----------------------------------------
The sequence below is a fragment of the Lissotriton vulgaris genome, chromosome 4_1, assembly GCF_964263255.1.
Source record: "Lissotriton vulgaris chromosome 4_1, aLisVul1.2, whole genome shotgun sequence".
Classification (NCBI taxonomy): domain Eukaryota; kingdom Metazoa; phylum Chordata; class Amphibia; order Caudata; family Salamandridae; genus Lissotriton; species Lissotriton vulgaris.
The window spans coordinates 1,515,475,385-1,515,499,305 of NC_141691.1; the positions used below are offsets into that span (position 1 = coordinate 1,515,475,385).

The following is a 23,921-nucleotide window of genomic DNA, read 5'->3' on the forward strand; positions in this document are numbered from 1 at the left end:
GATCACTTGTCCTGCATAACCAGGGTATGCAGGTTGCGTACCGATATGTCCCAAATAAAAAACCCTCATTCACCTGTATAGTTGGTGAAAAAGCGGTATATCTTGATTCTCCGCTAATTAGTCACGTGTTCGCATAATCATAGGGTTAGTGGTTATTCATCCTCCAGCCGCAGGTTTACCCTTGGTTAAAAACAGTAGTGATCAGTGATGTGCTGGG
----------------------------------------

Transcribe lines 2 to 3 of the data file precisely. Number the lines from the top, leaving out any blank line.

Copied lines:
Source record: "Lissotriton vulgaris chromosome 4_1, aLisVul1.2, whole genome shotgun sequence".
Classification (NCBI taxonomy): domain Eukaryota; kingdom Metazoa; phylum Chordata; class Amphibia; order Caudata; family Salamandridae; genus Lissotriton; species Lissotriton vulgaris.